The month of November is upon us and that means many things ~ the start of the holiday season and all that entails, cooler weather, shorter days and all kinds of signs that winter is about to begin. For Catholics the month also begins with All Saints Day, followed by All Souls Day on November 2nd. What these two days in the church calendar signify is remembering ~ taking time to pause and think about, reflect on and give thanks for those who have died or as the saying goes “gone before us” (which I always find a rather odd phrase, yet one that definitely reminds us that we all going to “go,” ugh, I mean die).
Growing up I never gave the month of November much thought, especially not its significance in the church calendar. I did know that Halloween derived its name from All Hallows Eve, which was the night before All Saints Day, which typically meant I had to go to church but that obligation was offset by the fact that we always had November 1 off school and I had a pillowcase full of candy to keep me happy.
Yet as I became an adult, I started noticing that my parish set up an Altar of Remembrance during the month of November and invited parishioners to bring photos of loved ones to be displayed. This is such a meaningful community gesture, by providing a sacred space where the whole parish family can gaze lovingly on all those who have died and hold deep, abiding and holy spots in the hearts of those who took the time to contribute those photos.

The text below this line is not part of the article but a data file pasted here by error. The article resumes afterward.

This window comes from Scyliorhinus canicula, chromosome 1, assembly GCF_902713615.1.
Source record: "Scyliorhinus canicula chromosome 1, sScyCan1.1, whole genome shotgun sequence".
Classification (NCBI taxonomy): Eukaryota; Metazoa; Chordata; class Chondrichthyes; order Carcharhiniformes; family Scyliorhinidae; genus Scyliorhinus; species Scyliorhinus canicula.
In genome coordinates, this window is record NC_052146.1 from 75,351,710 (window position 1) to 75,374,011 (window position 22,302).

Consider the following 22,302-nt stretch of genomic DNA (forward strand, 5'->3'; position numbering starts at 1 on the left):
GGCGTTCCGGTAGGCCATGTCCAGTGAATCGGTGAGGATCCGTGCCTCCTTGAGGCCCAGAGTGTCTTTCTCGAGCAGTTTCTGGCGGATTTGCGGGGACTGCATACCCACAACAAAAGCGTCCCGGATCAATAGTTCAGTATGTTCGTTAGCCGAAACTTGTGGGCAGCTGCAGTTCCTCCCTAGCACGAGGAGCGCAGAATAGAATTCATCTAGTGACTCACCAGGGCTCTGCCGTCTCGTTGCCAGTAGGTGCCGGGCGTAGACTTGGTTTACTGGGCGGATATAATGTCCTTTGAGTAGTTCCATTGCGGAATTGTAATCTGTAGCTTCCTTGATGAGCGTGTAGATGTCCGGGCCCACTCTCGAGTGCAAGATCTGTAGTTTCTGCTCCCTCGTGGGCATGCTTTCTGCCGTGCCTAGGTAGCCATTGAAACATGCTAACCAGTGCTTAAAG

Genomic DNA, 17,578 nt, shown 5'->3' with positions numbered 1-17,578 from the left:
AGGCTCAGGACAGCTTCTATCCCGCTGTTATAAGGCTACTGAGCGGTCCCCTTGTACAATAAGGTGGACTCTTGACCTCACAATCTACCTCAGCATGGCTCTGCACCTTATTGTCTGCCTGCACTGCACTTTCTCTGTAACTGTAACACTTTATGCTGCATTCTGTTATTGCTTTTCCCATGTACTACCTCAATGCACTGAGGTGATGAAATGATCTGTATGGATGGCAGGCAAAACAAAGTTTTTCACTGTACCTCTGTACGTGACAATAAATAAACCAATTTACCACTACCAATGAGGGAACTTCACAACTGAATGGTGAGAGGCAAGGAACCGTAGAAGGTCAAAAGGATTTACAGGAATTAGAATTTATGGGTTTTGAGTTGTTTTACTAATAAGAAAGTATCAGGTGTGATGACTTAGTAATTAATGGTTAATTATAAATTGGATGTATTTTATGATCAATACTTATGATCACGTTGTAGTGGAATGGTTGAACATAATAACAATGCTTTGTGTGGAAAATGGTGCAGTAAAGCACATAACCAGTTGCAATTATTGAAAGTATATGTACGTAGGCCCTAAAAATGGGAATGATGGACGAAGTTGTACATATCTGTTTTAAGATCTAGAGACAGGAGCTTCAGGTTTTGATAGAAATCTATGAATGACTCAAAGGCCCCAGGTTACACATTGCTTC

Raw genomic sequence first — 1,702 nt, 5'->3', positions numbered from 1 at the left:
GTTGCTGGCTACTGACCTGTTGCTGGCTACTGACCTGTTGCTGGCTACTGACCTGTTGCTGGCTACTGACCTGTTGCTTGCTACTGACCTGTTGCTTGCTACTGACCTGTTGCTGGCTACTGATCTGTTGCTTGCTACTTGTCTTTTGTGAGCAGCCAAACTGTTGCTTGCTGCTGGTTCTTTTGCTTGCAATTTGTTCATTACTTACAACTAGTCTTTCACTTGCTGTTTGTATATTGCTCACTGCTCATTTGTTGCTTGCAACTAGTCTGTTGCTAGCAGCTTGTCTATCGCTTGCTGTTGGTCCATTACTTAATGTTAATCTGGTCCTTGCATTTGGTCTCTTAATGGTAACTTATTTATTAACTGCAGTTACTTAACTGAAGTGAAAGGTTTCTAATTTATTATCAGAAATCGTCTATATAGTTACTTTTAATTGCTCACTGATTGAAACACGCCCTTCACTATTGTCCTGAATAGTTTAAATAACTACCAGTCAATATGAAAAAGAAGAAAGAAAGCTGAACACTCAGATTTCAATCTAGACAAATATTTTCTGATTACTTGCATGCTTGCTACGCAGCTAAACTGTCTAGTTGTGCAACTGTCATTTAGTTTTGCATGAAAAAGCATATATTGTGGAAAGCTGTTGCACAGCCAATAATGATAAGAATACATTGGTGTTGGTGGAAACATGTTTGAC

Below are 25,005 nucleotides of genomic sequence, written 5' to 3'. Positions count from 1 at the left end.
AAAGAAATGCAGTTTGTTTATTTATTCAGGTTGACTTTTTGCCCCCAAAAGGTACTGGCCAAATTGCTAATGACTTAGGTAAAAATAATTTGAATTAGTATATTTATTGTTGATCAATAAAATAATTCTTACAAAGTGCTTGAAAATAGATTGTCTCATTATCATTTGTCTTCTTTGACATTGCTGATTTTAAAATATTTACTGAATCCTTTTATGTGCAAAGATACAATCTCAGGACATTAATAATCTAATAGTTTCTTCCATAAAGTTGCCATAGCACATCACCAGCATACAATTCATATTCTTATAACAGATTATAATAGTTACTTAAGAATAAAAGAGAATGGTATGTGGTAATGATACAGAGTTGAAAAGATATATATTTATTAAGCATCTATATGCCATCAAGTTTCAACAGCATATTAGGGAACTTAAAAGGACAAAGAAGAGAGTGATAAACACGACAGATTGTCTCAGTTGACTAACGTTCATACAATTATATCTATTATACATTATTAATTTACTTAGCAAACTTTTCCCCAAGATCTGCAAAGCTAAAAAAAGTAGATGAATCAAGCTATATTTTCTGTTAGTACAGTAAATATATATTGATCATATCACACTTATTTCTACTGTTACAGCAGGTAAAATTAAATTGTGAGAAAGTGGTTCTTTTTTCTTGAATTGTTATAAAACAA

You’ve heard me write in prior blogs about the deaths of those close to me. In an odd way, I look forward to the ritual of taking the pictures of my mom, dad and son off of their revered places in our home, ensuring my name and phone number are clearly labeled on the back of the frame, and taking them to the parish office to be arranged by the parish staff just so, making sure each photo is lovingly and tenderly featured.
This time also provides another opportunity for me to talk with my daughter about her grandmother, grandfather, and older brother who she never knew. Of course, I try to do this all throughout the year, but somehow having her participate in taking our family pictures to the Altar of Remembrance and spending time at the altar after mass feels more impactful than just a passing conversation about them in the course of our everyday lives.
Merriam-Webster’s definition of remember is “to bring to mind or think of again.” How beautifully and profoundly simple that is ~ and how holy that we as a church set aside a whole month to do just that. Bringing to mind and thinking of again all those wonderful souls who loved us, impacted our lives, taught us the big (and little) lessons of life, laughed and prayed with us, cried with us, and held us close when we needed it most. It is for them that we pause and remember, and give thanks for their lives, however brief or long. May they always Rest In Peace. Amen.
Ellen Kelly is a spiritual director. She earned a MTS from The Jesuit School of Theology